I come from a Python background, so I'm used to pretty automatic test discovery. For example, the py.test library automatically locates any files which begin with test, finds classes whose names start with Test inside of the those files, and then calls all the functions whose names start with test_ in those classes.

This type of test discovery is enabled by Python's deep support for reflection and dynamism.

These features are often absent in statically typed languages, because they're difficult to make integrate with the type system.

Therefore, I'm interested in hearing about what approaches statically typed languages use to make test discovery simpler?


3 Answers 3


Many statically-typed languages still use reflection for this purpose - for example, JUnit3 calls all methods named testWhatever, and go test looks for methods named TestWhatever() inside any _test.go files.

JUnit4 appears to rely on Java's "annotations" system -- it supports a @Test annotation which is available at runtime and is used for test discovery (https://github.com/junit-team/junit/wiki/Getting-started).

I've personally done some awful, awful things in C using GCC's __attribute__((section)) and the preprocessor to implement a DSL for tests -- see the implementation details. I don't really recommend it.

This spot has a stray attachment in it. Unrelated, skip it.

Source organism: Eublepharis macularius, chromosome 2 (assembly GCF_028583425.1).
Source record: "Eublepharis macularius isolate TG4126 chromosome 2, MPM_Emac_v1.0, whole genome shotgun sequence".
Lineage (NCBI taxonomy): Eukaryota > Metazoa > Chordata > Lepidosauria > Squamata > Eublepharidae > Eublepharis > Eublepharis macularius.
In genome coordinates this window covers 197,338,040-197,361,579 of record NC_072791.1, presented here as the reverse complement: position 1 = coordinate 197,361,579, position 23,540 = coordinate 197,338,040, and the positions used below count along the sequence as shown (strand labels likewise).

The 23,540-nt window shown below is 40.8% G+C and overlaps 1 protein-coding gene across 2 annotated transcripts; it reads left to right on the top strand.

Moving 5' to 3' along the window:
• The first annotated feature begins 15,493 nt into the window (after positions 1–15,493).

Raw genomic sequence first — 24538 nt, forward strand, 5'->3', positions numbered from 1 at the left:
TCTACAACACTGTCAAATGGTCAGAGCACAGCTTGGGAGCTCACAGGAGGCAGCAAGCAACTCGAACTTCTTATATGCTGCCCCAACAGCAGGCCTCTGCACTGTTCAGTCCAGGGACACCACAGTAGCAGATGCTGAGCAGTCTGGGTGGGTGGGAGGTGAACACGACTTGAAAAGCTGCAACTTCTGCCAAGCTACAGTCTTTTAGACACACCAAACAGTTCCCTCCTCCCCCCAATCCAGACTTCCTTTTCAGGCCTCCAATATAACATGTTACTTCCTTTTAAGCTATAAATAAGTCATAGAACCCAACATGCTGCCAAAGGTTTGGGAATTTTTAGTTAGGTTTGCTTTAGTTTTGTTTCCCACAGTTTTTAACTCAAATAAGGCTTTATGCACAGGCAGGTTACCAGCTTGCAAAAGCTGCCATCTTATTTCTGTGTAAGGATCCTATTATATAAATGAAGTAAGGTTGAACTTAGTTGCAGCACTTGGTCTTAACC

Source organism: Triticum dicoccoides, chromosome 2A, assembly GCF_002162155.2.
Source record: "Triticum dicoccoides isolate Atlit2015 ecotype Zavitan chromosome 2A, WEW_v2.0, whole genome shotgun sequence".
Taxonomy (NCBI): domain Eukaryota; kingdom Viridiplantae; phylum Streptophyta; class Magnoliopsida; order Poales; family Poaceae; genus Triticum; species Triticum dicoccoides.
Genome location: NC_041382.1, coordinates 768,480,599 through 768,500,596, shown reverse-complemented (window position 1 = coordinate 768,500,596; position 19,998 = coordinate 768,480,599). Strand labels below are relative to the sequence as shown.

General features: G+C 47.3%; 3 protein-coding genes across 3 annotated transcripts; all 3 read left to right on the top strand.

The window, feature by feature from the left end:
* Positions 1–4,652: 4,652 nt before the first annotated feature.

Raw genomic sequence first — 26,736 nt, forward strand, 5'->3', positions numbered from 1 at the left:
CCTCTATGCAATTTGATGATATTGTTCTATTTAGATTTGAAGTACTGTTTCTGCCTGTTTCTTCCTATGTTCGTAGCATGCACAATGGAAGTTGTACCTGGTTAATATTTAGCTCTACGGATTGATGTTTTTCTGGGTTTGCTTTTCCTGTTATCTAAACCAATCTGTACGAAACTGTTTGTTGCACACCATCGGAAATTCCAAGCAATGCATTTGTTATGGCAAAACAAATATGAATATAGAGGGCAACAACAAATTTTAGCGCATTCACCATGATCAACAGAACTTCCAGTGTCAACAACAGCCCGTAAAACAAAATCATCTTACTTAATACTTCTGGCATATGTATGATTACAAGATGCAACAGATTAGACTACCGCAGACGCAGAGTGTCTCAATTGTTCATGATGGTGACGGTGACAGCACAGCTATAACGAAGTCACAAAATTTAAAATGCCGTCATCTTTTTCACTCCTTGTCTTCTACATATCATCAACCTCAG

Almost all statically typed language have runtime type and method discovery. The main exception is C/C++.

In the .NET world, reflection and attributes provide a particularly rich environment for test discovery and management, which both Visual Studio and NUnit utilise.

The Java world has something similar, see JUnit.

Those are the "big three". Scala, Haskell and some other related languages are also statically typed, but provide ample support for type discovery.

I guess the static typed world can do just about everything you can do in Python, just a bit differently. C/C++ is a world of its own.


Golang handles this by using the parser module to parse the test files, and then generating a new program which runs the test files, compiling that program, and executing it: https://code.google.com/p/go/source/browse/src/cmd/go/test.go#1022

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